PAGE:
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My son and I are at the ages where we’re both going through hormonal turmoil — puberty and perimenopause, respectively. It’s showing up on our faces as angry, inflamed pimples that neither one of us can keep under control with over-the-counter medications. I was ordering our must-have CosRX pimple patches 10 packs at a crack at one point. Finally, it was time for both of us to visit the dermatologist.
After my appointment, I went to the pharmacy to pick up my prescriptions, a cleanser and a low-dose version of doxycycline, an antibiotic that acts as an anti-inflammatory at that dose. The pharmacy tech said to me, “Um, are you okay with the price of the Plexion cleanser?” in a tone of voice that made me pretty sure I was not going to be okay with it. And I sure wasn’t: It cost $511.99 and was not covered by my insurance. The antibiotic was $683.09 — for the generic version. A few days later, I found out my son’s Epiduo Forte, a prescription gel containing a retinoid and benzoyl peroxide, had a list price of $479.98.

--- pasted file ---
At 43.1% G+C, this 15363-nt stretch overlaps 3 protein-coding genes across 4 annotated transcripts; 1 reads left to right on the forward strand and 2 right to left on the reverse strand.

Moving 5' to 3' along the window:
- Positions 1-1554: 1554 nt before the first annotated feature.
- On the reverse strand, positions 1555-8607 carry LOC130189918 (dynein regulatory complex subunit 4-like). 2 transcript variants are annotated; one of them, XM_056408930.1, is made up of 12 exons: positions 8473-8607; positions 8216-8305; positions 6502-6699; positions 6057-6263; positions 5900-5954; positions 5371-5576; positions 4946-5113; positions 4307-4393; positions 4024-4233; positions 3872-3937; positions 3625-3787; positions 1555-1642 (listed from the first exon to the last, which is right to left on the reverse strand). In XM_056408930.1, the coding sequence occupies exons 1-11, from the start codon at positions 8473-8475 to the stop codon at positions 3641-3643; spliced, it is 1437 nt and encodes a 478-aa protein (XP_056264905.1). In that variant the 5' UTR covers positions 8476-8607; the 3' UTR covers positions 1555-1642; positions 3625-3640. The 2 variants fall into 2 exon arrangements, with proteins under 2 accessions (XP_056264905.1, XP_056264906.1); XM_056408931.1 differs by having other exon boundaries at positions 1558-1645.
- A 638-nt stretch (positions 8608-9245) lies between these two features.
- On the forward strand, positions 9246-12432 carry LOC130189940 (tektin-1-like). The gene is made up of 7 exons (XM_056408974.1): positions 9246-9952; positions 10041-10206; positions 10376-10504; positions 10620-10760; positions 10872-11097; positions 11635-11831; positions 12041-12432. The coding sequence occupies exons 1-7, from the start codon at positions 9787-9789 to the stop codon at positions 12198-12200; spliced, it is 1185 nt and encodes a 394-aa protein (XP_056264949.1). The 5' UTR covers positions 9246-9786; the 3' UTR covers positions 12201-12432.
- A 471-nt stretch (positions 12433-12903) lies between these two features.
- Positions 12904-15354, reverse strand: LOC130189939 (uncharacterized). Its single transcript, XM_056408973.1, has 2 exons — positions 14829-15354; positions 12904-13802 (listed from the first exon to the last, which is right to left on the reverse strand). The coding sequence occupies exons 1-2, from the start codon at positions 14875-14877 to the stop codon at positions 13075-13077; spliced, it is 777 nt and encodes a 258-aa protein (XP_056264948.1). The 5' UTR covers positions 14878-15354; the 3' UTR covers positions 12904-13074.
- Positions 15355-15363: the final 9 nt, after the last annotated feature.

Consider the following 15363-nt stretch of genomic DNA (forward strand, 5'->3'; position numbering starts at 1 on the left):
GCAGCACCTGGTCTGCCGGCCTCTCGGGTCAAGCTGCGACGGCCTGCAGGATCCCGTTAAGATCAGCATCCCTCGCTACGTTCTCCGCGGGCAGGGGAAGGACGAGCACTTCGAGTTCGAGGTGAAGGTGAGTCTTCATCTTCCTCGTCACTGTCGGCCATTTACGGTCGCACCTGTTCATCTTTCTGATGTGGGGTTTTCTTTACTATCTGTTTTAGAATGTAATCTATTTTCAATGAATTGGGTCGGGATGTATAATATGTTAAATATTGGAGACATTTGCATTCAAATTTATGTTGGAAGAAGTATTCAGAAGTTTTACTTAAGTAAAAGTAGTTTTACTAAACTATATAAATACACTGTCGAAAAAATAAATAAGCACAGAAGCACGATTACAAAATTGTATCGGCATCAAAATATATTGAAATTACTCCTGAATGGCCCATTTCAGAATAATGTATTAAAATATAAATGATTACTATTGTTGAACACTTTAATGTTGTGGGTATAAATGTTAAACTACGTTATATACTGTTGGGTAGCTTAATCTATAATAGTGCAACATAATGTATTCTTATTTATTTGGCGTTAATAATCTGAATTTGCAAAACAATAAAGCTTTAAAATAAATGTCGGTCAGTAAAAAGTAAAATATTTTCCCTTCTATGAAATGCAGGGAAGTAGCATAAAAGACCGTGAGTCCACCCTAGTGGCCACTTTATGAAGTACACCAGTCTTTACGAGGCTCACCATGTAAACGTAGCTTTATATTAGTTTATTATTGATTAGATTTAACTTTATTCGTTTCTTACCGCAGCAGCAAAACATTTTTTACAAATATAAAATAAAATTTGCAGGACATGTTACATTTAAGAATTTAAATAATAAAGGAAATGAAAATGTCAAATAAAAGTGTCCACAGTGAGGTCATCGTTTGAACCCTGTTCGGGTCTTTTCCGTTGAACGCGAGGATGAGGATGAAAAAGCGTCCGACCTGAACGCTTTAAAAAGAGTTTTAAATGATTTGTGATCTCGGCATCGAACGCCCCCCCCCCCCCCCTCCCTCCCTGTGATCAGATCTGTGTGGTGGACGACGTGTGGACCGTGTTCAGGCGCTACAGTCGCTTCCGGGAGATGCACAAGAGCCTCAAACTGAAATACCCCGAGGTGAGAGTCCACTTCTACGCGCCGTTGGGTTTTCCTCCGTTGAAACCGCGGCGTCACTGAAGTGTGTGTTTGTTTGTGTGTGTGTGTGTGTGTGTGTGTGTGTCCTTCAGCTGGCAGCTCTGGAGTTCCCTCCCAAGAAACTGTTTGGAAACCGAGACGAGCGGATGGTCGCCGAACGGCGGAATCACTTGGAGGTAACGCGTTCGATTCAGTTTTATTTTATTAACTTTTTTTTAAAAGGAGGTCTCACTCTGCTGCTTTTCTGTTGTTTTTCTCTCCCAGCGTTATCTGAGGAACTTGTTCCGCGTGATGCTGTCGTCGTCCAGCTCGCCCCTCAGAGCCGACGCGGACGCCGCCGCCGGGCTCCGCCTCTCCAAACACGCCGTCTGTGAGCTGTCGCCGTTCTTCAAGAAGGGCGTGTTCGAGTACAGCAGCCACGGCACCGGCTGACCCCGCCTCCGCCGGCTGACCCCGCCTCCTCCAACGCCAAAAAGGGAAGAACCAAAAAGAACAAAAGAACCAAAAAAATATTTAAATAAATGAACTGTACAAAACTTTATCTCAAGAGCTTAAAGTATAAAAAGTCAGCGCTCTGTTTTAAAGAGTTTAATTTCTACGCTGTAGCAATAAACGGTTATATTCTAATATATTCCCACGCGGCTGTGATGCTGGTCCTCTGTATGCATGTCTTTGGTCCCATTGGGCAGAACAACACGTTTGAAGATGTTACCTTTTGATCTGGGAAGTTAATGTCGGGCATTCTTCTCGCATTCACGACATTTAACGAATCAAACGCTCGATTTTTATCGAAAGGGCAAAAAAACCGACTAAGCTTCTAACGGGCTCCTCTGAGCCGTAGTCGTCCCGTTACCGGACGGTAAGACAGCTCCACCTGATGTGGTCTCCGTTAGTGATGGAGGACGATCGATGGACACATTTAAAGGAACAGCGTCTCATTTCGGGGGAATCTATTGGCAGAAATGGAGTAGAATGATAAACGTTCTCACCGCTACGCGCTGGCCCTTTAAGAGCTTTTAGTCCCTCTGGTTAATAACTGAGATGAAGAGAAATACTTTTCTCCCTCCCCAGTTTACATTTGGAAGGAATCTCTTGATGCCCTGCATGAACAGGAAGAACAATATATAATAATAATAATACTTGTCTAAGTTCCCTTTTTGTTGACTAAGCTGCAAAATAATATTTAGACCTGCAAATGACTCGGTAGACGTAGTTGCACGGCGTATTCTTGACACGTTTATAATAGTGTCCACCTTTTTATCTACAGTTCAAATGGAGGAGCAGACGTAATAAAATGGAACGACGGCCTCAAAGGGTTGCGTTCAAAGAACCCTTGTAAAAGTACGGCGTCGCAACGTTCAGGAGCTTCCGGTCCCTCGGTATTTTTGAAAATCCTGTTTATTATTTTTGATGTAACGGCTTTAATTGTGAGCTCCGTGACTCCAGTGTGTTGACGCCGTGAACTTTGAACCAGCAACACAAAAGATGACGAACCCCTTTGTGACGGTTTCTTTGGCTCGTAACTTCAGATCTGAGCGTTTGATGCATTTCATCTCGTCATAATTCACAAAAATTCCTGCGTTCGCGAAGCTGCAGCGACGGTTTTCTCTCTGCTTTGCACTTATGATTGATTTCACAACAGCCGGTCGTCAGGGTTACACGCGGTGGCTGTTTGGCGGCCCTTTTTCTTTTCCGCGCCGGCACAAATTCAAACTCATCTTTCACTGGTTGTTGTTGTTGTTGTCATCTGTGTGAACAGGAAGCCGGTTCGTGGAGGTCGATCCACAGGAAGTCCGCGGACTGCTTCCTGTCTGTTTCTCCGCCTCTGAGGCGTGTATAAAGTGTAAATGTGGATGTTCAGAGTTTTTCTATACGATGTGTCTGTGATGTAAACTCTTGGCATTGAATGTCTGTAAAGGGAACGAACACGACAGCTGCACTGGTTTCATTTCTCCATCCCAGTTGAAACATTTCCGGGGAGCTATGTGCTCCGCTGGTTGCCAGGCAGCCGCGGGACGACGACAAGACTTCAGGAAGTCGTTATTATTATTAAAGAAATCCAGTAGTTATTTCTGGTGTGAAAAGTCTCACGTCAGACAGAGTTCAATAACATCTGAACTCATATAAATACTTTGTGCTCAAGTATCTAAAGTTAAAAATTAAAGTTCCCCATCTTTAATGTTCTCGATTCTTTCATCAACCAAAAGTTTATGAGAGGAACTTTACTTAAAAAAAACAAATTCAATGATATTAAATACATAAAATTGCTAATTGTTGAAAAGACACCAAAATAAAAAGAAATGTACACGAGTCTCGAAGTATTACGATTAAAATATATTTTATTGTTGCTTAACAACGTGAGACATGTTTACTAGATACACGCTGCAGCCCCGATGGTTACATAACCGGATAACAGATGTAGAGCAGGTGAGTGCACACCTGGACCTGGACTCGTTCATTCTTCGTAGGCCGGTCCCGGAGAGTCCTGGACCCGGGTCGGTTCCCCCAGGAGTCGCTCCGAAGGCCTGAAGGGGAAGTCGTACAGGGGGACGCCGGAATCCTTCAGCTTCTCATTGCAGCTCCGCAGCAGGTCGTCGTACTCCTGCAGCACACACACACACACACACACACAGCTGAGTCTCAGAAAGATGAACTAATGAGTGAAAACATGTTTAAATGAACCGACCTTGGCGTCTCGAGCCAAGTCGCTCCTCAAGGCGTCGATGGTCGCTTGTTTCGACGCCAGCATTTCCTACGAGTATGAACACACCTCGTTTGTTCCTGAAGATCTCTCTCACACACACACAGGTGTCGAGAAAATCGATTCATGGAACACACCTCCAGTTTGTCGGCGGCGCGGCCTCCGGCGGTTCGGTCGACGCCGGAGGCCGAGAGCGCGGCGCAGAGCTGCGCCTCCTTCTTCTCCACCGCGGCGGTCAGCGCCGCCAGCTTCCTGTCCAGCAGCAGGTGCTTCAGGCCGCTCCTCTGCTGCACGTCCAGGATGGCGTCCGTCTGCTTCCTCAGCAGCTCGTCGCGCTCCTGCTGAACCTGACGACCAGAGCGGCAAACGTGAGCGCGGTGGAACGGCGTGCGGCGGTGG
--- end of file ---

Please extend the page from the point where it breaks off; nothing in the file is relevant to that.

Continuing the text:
This is the norm and not the exception for anyone who needs acne prescription medications these days, adding (financial) insult to (our pores’) injury. “Every single patient [in our practice] is prepped to have a battle at the pharmacy, to have a potentially outrageous price charged to them,” says Dr. Rachel Nazarian, the dermatologist who treated my son. She says her practice has “spent tons of money hiring people to deal with the pharmacy and the insurance companies to get our patients their medication.”
My experience with acne treatment provides a small window of insight into how messed up the US health care system truly is. “[Drug] prices have no bearing on the actual cost of goods,” says Doug Hirsch, formerly at Yahoo and Facebook and now the co-founder of GoodRx, an online platform that allows consumers to search local pharmacies for the best prescription drug prices. As Hirsch explained it, a drug may cost $2 to make but drug manufacturers can charge $150, or really, whatever price they want, because there is no transparency and no regulation built into the system.
Here’s how it works if you have commercial insurance: A manufacturer makes a drug and sets a price on it. Your insurance company then works with a pharmacy benefits manager (PBM) like CVS Caremark or Express Scripts to negotiate between your insurance company and the drugmaker on the pricing the insurance company will pay and, ultimately, how much you will pay. PBMs also often get a “rebate” (a polite term for kickback) from the drug company, as Forbes explains. (If you’re interested in more detail about how secretive PBM/insurance company/pharmacy negotiations can be, read this eye-popping Axios article about Express Scripts.)